SESSION TITLE: ILD Case Report Posters I
SESSION TYPE: Case Report Poster
PRESENTED ON: Sunday, March 23, 2014 at 01:15 PM - 02:15 PM
INTRODUCTION: Granulomatous interstitial lung disease (GL-ILD) develops in a subset of patients with common variable immunodeficiency (CVID) and is commonly confused with sarcoidosis. Little is known about the treatment options and their efficacies in GL-ILD. It is also unclear whether all patients with GL-ILD in the setting of CVID need treatment.
CASE PRESENTATION: An 18-year-old Caucasian male presented with failure to thrive, splenomegaly, and poor exercise tolerance. His past medical history was significant for Evan’s syndrome (autoimmune hemolytic anemia and thrombocytopenia) at age 11, which was treated with corticosteroids and rituximab. He later developed lymphadenopathy, poor exercise tolerance, and pan-hypogammaglobinemia and was diagnosed with Common Variable Immune Deficiency (CVID). Intravenous immune globulin was administered monthly. The patient underwent a pulmonology evaluation including complete pulmonary function tests, computed tomography (CT) of the chest with intravenous contrast, bronchoscopy with bronchoalveolar lavage, and lung biopsy. Pulmonary function tests showed moderate to severe restriction with decreased diffusion capacity. CT chest showed diffuse ground glass opacity with multiple semi-solid nodules bilaterally. Cylindrical bronchiectasis with diffuse mediastinal lymphadenopathy was also seen. Lung biopsy was suggestive of atypical follicular hyperplasia. Immunostaining studies were performed and the majority of lymphocytes stained positive for CD3. There was also a CD20 highlighted focal nodular collection. Molecular clonality was negative. The patient also showed an expansion of his T cell compartment in the peripheral circulation (CD3 T cell count: 4980 cells/mL; normal range: 865-3618 cells/mL), CD4 T cells: 2877 cells/mL, normal range: 497-2267 cells/mL), CD8 T cells: 1895 cells/mL, normal range : 243-1303 cells/mL). Advanced T cell phenotyping showed an expansion of activated CD4 T cells. The patient was treated with rituximab (375mg/m2) IV once a week for 4 weeks and daily azathioprine (Chase et al1).After 3 months of treatment, the patient is clinically improved based on symptoms and improved exercise tolerance. Repeat CT scans and full pulmonary function tests are planned when the patient returns for follow up in 6 months (Oct 2013).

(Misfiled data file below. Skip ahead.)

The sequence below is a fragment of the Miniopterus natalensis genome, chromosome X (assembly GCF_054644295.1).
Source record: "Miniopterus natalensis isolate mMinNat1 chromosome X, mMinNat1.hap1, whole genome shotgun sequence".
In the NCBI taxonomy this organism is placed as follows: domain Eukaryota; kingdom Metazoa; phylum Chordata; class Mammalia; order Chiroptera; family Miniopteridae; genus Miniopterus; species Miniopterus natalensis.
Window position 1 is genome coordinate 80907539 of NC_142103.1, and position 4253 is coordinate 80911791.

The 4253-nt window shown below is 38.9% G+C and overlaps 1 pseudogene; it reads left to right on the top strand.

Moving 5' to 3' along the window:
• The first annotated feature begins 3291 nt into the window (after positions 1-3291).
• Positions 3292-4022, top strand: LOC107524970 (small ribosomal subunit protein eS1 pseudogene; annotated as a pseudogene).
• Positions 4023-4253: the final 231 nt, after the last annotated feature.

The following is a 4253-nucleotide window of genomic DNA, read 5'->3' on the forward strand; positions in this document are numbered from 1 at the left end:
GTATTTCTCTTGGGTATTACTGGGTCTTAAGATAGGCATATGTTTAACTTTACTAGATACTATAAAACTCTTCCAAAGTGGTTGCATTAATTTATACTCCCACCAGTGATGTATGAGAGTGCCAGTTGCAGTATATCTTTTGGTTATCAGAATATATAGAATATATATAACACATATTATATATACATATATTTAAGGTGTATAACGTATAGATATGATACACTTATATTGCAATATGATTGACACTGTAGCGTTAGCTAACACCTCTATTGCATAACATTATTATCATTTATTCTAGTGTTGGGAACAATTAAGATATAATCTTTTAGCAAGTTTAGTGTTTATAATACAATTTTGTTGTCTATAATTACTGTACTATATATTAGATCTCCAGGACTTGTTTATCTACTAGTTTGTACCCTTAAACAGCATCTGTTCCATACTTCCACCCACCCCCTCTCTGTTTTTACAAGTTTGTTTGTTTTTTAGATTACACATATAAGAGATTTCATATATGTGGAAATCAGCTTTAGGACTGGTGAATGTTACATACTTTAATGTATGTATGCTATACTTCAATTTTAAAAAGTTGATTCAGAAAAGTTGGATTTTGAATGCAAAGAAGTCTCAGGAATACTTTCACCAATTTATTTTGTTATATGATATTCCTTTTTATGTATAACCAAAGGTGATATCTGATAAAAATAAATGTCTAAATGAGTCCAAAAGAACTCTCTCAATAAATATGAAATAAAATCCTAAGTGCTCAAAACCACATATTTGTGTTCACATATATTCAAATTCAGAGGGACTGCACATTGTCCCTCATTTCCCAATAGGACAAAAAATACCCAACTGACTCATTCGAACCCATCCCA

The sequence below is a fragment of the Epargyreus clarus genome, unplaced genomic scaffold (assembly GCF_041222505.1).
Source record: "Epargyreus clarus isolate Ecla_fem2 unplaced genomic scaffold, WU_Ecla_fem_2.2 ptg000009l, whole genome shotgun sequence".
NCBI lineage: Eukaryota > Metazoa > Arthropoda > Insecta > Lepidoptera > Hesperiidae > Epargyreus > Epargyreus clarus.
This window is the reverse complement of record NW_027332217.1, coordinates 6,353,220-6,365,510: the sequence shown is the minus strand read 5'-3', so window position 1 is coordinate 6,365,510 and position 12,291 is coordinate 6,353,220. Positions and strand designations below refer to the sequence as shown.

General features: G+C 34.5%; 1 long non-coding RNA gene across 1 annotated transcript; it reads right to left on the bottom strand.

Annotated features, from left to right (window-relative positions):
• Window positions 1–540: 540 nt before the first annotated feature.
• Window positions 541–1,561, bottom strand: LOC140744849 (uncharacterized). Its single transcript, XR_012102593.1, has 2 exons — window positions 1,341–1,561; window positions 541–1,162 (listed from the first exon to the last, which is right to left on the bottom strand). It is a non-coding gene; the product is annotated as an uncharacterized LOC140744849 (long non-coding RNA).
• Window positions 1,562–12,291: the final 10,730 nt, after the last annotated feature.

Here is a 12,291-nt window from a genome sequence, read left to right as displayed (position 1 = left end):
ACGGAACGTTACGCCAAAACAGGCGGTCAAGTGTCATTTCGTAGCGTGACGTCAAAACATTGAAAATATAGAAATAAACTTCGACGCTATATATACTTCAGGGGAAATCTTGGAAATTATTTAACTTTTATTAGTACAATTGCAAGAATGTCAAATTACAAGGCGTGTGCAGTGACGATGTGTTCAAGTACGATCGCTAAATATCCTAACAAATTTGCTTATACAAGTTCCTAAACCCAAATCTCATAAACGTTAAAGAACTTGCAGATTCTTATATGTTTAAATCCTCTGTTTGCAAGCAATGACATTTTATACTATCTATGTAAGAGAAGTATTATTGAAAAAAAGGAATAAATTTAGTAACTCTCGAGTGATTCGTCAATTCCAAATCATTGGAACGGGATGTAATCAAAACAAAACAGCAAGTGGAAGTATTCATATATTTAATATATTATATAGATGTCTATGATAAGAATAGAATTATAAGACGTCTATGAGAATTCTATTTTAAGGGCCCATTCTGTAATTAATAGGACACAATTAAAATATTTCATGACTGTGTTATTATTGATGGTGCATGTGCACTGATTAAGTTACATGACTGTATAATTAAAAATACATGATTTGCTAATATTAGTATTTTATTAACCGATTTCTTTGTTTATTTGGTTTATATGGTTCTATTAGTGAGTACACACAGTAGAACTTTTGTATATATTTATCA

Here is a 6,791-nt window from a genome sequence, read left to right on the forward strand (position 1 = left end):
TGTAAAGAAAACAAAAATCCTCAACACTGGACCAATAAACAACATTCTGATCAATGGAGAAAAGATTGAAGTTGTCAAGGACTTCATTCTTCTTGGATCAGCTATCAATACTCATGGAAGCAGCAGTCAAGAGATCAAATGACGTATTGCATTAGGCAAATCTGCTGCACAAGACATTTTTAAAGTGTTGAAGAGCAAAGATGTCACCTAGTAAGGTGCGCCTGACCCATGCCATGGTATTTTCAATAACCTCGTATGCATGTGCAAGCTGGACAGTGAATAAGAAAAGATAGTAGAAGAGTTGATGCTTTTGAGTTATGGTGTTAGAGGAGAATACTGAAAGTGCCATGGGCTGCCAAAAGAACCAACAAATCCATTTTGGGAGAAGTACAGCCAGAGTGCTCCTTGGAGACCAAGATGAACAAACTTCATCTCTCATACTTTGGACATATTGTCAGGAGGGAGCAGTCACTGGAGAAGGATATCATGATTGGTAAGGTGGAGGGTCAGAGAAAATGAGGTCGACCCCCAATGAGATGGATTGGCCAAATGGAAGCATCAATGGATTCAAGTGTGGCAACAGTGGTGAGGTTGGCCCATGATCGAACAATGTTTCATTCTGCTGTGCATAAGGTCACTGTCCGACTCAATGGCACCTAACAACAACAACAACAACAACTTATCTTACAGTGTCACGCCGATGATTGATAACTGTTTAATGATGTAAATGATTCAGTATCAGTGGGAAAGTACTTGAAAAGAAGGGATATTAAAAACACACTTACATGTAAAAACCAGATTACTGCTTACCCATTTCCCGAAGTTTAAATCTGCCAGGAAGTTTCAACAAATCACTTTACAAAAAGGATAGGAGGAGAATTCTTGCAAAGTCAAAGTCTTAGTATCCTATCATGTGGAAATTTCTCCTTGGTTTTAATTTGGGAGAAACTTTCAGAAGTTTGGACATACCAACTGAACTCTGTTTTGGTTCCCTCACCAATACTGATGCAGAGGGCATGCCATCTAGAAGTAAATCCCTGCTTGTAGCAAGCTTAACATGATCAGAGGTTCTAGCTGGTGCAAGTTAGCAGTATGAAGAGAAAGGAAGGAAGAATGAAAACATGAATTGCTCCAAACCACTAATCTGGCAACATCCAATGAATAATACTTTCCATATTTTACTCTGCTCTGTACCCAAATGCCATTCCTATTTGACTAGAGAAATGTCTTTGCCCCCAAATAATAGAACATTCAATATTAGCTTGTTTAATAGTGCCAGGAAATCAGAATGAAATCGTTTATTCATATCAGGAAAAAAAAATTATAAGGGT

DISCUSSION: This is one of the first patients at our institution with GL-ILD in the setting of CVID who has been treated with combination chemotherapy. Most patients with GL-ILD associated with CVID show a progressive decline in their pulmonary status. This new modality of treatment offers some hope to decrease the progression and possible reversal of the lung inflammation in patients with CVID.
CONCLUSIONS: Pulmonologists should be aware of the disease entity of GL-ILD in CVID and should consider treatment options for symptomatic patients.
Reference #1: J Clin Immunol. 2013 Jan;33(1):30-9. doi: 10.1007/s10875-012-9755-3. Epub 2012 Aug 29.
Reference #2: J Allergy Clin Immunol. 2004 Aug;114(2):415-21.
Reference #3: J Thorac Imaging. 2008 Aug;23(3):162-9. doi: 10.1097/RTI.0b013e318166d32f.
DISCLOSURE: The following authors have nothing to disclose: Avni Joshi, Paolo Pianosi, Shakila Khan, Michael Ishitani, Thomas Boyce, David Viswanatha
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